Here is the game that apparently triggered the original furore. Much was made of the fact that Niemann said he was prepared for the variation that appeared on the board as it is a rare one, but that’s because people tend not to understand the nature of transpositions most of the time.

Consider these moves: 1 d4 Nf6 2 c4 e6 3 Nc3 Bb4 4 Nf3 b6 was Le Quang Liem against Niemann from the FTX Crypto Cup just weeks before the Sinquefield Cup. Now if 5 g3 0-0 6.Bg2 d5 is a decent reply, so it’s not ridiculous for Niemann to have considered this position or 1 Nf3 Nf6 2 c4 e6 3 Nc3 Bb4 4 g3 0-0 5 Bg2 d5 6 d4 dxc4 7 0-0, which was Carlsen-Adams, Turin Olympiad 2006, and is very similar. Indeed, Magnus could have transposed back to that game had he preferred 6 Nf3 against Niemann. There’s also the Catalan move order 1 d4 Nf6 2 c4 e6 3 Nf3 d5 4 g3 Bb4+ when 5 Nc3 has been quite topical of late and now 5...0-0 6 a3 Nxc3+ 7 bxc3 dxc4 8 Bg2 has been played at GM level and leads us straight back into Carlsen-Niemann. Here my full annotations.

Note that you can click on the moves to follow the game on a pop-up chessboard. and can click on the engine button (fan) for computer assistance. Clicking on the book icon below the board will give you an alternate display that you might find more convenient.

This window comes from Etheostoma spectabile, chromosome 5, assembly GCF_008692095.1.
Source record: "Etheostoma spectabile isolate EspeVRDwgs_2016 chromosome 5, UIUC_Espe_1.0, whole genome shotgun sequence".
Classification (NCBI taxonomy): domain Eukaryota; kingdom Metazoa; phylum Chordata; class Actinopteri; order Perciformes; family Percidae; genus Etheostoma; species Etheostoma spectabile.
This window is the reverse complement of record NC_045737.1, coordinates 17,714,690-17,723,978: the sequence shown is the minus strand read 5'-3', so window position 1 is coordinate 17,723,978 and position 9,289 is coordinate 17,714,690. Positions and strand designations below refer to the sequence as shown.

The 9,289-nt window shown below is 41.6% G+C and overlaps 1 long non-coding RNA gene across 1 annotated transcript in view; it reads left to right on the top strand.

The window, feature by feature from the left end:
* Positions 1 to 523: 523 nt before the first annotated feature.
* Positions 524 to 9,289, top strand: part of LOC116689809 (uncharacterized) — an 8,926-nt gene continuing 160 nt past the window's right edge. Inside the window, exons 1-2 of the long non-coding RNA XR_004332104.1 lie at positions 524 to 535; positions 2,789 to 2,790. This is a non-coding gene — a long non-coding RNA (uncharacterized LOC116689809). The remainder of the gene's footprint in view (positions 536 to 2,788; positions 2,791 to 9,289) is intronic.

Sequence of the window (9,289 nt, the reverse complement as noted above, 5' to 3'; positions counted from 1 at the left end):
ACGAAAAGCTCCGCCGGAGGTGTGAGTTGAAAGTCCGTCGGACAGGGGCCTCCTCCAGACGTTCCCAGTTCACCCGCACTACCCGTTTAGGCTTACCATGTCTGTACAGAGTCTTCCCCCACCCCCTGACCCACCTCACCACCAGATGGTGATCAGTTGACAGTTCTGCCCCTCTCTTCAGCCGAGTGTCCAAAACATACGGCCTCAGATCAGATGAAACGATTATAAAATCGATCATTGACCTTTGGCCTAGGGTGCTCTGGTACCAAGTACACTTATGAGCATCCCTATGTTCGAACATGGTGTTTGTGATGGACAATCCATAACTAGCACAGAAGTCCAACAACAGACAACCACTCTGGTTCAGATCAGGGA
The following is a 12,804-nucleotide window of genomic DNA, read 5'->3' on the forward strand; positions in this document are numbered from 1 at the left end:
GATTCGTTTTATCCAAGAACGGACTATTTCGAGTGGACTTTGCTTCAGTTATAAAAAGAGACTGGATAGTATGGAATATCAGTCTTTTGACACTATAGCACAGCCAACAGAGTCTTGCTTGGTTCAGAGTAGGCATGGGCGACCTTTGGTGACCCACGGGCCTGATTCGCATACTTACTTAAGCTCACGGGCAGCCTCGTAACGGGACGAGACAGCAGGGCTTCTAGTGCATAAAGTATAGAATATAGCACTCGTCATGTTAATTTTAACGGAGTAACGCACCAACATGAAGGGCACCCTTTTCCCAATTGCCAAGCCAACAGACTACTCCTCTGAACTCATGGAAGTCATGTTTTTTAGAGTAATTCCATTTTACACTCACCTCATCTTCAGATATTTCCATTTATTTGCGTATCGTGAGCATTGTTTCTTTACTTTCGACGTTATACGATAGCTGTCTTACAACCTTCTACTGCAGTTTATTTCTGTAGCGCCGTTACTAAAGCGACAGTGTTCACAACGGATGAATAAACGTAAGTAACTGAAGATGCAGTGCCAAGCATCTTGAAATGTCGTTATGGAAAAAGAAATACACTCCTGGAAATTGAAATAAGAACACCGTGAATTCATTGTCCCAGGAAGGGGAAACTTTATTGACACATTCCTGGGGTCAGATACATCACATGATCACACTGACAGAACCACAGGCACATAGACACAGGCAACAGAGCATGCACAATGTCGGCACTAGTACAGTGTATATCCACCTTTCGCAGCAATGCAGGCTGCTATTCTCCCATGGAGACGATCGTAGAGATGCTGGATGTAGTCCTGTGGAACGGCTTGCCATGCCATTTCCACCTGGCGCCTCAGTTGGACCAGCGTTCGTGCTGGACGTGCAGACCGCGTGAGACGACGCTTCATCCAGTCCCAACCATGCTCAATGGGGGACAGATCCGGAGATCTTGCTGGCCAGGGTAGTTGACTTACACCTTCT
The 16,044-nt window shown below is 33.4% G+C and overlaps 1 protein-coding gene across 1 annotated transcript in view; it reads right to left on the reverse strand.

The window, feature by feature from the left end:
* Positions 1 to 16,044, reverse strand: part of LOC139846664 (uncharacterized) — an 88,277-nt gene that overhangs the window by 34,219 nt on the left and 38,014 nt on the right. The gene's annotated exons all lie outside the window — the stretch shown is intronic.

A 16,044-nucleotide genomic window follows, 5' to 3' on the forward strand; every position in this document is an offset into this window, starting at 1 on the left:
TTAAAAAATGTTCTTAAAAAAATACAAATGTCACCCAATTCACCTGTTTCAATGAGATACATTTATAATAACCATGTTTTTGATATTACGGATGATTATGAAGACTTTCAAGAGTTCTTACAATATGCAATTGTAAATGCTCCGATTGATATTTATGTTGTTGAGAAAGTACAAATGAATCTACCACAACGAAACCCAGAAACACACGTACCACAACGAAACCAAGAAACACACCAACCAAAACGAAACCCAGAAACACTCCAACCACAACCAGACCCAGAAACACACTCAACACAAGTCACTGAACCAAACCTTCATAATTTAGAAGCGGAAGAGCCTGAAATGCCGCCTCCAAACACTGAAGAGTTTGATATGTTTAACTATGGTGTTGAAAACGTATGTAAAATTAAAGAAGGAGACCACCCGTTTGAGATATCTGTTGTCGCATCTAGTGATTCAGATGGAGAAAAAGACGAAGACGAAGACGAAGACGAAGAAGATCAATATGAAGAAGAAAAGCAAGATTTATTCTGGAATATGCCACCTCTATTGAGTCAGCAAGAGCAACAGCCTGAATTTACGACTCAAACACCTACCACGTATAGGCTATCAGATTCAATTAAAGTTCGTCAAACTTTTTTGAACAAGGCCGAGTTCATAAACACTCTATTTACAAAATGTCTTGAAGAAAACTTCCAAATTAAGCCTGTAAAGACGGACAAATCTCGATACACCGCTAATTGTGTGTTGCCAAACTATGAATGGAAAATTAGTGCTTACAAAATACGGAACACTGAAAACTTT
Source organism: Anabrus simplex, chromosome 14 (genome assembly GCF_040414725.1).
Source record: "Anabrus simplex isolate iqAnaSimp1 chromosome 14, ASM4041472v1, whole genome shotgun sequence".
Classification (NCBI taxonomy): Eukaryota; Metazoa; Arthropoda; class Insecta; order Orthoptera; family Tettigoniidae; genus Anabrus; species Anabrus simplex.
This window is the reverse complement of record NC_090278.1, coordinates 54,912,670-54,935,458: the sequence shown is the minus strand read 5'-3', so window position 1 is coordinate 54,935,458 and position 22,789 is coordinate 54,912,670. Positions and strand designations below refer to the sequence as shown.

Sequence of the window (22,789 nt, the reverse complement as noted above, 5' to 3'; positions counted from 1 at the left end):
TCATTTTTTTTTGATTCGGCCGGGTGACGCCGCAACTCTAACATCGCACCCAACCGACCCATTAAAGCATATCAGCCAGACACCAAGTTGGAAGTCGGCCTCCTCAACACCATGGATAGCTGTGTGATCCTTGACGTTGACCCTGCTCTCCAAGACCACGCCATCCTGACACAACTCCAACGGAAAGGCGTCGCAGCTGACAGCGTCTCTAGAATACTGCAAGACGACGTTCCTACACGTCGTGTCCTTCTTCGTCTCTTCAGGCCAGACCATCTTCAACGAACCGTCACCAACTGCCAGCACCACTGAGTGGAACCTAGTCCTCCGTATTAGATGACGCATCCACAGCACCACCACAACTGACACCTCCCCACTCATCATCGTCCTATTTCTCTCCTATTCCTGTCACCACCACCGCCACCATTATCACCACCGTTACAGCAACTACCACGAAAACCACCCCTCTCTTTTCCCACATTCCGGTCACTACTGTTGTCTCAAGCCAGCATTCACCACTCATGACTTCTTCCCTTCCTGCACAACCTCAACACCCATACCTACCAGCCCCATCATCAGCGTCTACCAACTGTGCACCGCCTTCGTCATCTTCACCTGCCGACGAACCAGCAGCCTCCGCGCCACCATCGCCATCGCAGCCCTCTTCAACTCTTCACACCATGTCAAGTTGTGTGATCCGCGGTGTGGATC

The above editorial was reproduced from Chess Magazine Octobber 2022, with kind permission. 

CHESS Magazine was established in 1935 by B.H. Wood who ran it for over fifty years. It is published each month by the London Chess Centre and is edited by IM Richard Palliser and Matt Read.

The Executive Editor is Malcolm Pein, who organises the London Chess Classic. CHESS is mailed to subscribers in over 50 countries.

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Malcolm Pein is the CEO of Chess in Schools and Communities, organiser of the London Chess Classic, Managing Director of Chess and Bridge Ltd, the publisher of CHESS Magazine, and chess correspondent for the Daily Telegraph.